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Re-treating Patients With Chronic Hepatitis C Who Have Not Responded to Peginterferon-α2b FREE

[+] Article and Author Information

The summary below is from the full report titled “Re-treatment of Patients With Chronic Hepatitis C Who Do Not Respond to Peginterferon-α2b. A Randomized Trial.” It is in the 21 April 2009 issue of Annals of Internal Medicine (volume 150, pages 528-540). The authors are D.M. Jensen,P. Marcellin, B. Freilich, P. Andreone, A. Di Bisceglie, C.E. Brandão-Mello, K.R. Reddy, A. Craxi, A. Olveira Martin, G. Teuber, D. Messinger,J.A. Thommes, and A. Tietz.


Ann Intern Med. 2009;150(8):I-34. doi:10.7326/0003-4819-150-8-200904210-00003
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What is the problem and what is known about it so far?

Hepatitis C is inflammation of the liver caused by the hepatitis C virus (HCV). This disease is transmitted primarily by blood-to-blood contact. Risk factors include body piercing, intravenous drug use, and needlestick accidents. Most people cannot get rid of HCV on their own. More than 80% keep the virus in their blood for longer than 6 months and get chronic hepatitis C.

Chronic hepatitis C progresses slowly over 10 to 30 years. It causes inflammation and scarring of the liver. If untreated, it can lead to liver failure and liver cancer. Treatment clears HCV from the blood and prevents further liver damage. Doctors treat chronic hepatitis C with powerful antiviral drugs. They often combine a long-acting immunity-boosting protein (pegylated interferon) with another antiviral drug (ribavirin). However, the virus does not clear after initial treatment in about 20% to 30% of patients. We do not know whether re-treating them improves outcomes.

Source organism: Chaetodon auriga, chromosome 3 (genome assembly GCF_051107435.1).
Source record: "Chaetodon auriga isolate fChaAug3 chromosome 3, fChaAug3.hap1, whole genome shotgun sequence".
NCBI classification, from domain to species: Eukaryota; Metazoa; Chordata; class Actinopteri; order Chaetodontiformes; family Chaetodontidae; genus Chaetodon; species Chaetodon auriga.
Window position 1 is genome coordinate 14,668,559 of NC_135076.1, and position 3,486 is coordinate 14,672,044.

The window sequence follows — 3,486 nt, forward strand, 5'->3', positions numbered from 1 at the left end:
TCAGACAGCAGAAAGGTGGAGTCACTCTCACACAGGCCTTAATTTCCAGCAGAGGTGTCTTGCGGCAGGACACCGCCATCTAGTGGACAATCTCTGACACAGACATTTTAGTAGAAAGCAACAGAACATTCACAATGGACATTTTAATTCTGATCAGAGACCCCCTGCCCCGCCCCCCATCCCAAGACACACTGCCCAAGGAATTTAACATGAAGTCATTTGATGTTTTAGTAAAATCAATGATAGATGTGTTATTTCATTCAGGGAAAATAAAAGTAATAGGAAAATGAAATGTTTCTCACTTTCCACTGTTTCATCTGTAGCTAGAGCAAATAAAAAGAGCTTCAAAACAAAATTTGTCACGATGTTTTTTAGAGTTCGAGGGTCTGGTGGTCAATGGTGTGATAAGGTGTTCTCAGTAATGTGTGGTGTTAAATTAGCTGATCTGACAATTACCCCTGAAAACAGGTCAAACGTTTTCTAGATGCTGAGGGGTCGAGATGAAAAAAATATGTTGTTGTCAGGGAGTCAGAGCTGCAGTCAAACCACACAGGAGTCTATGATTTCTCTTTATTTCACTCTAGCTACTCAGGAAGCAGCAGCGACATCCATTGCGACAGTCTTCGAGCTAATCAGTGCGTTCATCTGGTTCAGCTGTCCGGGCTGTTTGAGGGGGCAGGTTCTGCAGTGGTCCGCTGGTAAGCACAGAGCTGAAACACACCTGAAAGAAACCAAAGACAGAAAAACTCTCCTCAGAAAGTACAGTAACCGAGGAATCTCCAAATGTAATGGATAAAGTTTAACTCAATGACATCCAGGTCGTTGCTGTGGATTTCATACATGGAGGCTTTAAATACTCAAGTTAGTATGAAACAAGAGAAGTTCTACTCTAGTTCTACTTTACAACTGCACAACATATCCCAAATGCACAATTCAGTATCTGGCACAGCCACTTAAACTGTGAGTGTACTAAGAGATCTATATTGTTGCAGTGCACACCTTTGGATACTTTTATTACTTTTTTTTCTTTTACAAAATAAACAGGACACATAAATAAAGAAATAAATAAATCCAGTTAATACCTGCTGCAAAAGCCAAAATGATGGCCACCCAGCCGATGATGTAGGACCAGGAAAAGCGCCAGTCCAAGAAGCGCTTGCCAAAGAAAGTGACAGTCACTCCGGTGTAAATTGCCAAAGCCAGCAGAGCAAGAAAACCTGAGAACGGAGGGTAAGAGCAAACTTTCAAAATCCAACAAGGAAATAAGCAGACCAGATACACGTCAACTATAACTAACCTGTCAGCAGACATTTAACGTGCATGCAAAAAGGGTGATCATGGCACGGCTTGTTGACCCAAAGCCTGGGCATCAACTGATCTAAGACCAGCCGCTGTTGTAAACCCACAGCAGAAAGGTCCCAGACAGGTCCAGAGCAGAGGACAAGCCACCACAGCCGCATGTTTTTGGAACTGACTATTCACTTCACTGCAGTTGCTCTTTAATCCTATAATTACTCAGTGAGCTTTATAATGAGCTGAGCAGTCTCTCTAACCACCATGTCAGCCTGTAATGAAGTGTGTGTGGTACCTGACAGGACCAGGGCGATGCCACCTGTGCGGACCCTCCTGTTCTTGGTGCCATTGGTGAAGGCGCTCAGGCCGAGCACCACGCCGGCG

Why did the researchers do this particular study?

To see whether any of 4 regimens improves viral outcomes in patients with chronic hepatitis C who had not responded to previous combination therapy.

Who was studied?

950 patients with chronic hepatitis C. None had responded to previous treatment with peginterferon-α2b plus ribavirin.

How was the study done?

Researchers randomly assigned patients to 1 of 4 groups. The groups received peginterferon-α2a for 48 or 72 weeks and either fixed-dose induction or standard-dose peginterferon regimens. The fixed-dose induction was 360 µg/wk for 12 weeks followed by standard 180-µg/wk doses. All patients took standard doses of ribavirin (1000 to 1200 mg) by mouth daily. The researchers measured levels of virus in the blood regularly during re-treatment and 24 weeks after re-treatment ended. They routinely did blood tests, physical examinations, and interviews to check for side effects. They then assessed which re-treatment regimen got rid of the virus most often.

What did the researchers find?

Patients who were re-treated for 72 weeks had sustained virologic response after treatment ended more often than did those who were re-treated for 48 weeks (16% vs. 8%). The dose of peginterferon-α2a that was given during the first 12 weeks of re-treatment did not affect response rates much. Undetectable virus levels at week 12 seemed to identify the patients who were most likely to respond to re-treatment. More patients in the longer-duration treatment groups withdrew from the trial because of adverse events or illnesses than did those in the shorter-duration treatment groups (12% vs. about 5%).

What were the limitations of the study?

Researchers and patients knew which therapies the patients received. Only nonresponders to a peginterferon-α2b plus ribavirin regimen were studied.

What are the implications of the study?

Re-treating patients who had not responded to previous therapy for chronic hepatitis C for a longer rather than a shorter duration improved viral response. Sustained virologic response rates, however, were low. A positive aspect is that responders could be identified as early as week 12.

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